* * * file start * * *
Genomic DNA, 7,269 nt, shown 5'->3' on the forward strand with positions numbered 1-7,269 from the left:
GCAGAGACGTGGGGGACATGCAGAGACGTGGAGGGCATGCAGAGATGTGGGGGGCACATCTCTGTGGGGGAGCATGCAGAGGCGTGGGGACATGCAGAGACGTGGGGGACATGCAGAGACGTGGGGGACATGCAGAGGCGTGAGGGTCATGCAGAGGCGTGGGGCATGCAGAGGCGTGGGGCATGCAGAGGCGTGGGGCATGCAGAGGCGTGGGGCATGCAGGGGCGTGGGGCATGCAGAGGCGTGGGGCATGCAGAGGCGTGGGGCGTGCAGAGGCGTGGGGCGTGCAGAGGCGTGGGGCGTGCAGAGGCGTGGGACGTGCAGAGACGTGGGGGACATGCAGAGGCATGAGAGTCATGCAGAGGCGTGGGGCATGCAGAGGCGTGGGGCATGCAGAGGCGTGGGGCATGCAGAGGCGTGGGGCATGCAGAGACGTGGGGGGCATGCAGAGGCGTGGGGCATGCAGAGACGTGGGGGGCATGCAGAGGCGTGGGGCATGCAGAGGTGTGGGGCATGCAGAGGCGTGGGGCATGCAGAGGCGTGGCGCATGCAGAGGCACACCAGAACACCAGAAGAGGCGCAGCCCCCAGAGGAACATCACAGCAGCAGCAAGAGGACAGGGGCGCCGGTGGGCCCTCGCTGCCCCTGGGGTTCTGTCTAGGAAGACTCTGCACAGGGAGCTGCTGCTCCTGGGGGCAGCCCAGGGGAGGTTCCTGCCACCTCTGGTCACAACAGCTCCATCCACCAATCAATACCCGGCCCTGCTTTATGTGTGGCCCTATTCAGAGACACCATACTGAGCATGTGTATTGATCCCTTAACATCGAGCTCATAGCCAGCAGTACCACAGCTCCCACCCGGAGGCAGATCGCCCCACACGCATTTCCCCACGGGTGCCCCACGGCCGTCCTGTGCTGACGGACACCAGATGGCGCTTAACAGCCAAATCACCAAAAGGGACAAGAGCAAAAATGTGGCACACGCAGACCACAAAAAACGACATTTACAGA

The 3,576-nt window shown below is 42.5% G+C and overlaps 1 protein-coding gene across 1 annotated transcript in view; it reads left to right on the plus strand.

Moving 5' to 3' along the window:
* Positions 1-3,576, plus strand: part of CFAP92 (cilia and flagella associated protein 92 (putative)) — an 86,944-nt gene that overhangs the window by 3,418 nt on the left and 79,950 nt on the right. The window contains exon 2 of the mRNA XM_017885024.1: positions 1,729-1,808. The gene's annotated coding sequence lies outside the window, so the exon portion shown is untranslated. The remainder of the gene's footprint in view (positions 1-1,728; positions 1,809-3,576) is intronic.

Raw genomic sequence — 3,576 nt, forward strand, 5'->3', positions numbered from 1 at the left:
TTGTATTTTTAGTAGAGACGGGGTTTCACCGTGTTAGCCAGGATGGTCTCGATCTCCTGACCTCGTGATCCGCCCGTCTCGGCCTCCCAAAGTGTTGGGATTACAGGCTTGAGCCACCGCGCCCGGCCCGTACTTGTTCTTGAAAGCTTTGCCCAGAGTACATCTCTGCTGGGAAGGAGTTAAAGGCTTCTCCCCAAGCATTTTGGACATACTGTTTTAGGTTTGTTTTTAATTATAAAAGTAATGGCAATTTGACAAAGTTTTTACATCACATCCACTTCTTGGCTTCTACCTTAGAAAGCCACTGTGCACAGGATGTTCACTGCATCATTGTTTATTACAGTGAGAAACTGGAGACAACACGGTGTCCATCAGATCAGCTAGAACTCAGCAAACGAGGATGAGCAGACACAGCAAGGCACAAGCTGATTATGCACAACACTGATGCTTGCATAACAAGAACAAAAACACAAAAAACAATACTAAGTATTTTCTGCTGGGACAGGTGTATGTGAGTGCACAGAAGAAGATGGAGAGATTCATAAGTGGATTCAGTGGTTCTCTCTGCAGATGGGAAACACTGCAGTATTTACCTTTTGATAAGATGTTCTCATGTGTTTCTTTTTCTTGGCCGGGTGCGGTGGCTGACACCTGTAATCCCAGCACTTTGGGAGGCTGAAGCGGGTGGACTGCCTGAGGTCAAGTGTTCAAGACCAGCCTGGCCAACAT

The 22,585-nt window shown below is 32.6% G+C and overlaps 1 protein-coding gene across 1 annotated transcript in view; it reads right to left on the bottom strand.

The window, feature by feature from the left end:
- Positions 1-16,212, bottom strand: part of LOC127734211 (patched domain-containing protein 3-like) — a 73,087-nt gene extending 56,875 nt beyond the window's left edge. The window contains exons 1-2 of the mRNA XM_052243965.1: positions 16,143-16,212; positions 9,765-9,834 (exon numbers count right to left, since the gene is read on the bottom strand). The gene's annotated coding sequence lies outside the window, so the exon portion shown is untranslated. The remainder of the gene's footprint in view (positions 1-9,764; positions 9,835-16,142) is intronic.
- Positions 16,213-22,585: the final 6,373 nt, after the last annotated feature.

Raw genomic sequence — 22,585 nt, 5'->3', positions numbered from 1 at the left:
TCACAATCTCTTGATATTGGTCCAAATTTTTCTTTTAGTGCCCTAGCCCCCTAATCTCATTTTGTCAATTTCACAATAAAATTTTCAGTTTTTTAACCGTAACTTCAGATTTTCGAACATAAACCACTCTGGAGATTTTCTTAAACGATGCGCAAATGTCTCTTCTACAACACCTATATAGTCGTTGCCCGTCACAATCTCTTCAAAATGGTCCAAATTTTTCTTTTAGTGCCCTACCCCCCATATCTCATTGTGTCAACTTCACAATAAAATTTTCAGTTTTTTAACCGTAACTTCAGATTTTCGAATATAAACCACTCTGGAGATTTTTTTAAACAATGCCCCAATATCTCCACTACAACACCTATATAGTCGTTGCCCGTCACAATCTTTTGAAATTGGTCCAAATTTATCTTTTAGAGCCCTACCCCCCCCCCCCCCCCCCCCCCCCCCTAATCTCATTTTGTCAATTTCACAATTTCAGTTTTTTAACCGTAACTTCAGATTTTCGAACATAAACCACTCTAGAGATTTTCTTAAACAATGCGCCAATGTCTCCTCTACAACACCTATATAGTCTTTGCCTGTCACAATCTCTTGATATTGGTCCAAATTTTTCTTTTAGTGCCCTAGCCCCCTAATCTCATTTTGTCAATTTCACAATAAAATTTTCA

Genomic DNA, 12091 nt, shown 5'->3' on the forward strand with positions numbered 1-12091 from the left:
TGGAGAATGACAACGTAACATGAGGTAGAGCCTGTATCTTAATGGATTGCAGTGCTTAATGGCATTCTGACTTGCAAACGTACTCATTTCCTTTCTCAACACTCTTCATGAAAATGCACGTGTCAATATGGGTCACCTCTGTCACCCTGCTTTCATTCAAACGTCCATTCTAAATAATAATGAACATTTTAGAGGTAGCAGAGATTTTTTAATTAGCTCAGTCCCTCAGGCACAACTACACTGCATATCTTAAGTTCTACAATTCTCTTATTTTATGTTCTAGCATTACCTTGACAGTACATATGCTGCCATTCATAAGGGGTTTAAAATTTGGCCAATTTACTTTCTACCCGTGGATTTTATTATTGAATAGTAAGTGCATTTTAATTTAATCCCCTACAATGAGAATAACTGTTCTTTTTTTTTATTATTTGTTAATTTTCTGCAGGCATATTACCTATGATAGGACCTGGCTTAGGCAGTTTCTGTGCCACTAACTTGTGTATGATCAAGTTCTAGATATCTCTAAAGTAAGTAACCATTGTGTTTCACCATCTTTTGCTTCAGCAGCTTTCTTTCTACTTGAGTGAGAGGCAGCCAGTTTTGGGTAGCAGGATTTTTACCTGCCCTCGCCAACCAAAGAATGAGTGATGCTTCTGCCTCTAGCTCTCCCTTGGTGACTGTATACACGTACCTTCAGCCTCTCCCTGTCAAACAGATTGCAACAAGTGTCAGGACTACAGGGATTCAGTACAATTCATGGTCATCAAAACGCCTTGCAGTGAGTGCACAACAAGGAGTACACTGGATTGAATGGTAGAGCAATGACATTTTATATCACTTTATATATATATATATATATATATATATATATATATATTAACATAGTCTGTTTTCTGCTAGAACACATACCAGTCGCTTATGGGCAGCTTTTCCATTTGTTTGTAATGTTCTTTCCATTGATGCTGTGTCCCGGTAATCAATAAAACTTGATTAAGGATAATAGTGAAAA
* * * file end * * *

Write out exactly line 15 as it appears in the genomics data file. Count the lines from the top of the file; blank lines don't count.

TGGAGAATGACAACGTAACATGAGGTAGAGCCTGTATCTTAATGGATTGCAGTGCTTAATGGCATTCTGACTTGCAAACGTACTCATTTCCTTTCTCAACACTCTTCATGAAAATGCACGTGTCAATATGGGTCACCTCTGTCACCCTGCTTTCATTCAAACGTCCATTCTAAATAATAATGAACATTTTAGAGGTAGCAGAGATTTTTTAATTAGCTCAGTCCCTCAGGCACAACTACACTGCATATCTTAAGTTCTACAATTCTCTTATTTTATGTTCTAGCATTACCTTGACAGTACATATGCTGCCATTCATAAGGGGTTTAAAATTTGGCCAATTTACTTTCTACCCGTGGATTTTATTATTGAATAGTAAGTGCATTTTAATTTAATCCCCTACAATGAGAATAACTGTTCTTTTTTTTTATTATTTGTTAATTTTCTGCAGGCATATTACCTATGATAGGACCTGGCTTAGGCAGTTTCTGTGCCACTAACTTGTGTATGATCAAGTTCTAGATATCTCTAAAGTAAGTAACCATTGTGTTTCACCATCTTTTGCTTCAGCAGCTTTCTTTCTACTTGAGTGAGAGGCAGCCAGTTTTGGGTAGCAGGATTTTTACCTGCCCTCGCCAACCAAAGAATGAGTGATGCTTCTGCCTCTAGCTCTCCCTTGGTGACTGTATACACGTACCTTCAGCCTCTCCCTGTCAAACAGATTGCAACAAGTGTCAGGACTACAGGGATTCAGTACAATTCATGGTCATCAAAACGCCTTGCAGTGAGTGCACAACAAGGAGTACACTGGATTGAATGGTAGAGCAATGACATTTTATATCACTTTATATATATATATATATATATATATATATATATATATTAACATAGTCTGTTTTCTGCTAGAACACATACCAGTCGCTTATGGGCAGCTTTTCCATTTGTTTGTAATGTTCTTTCCATTGATGCTGTGTCCCGGTAATCAATAAAACTTGATTAAGGATAATAGTGAAAA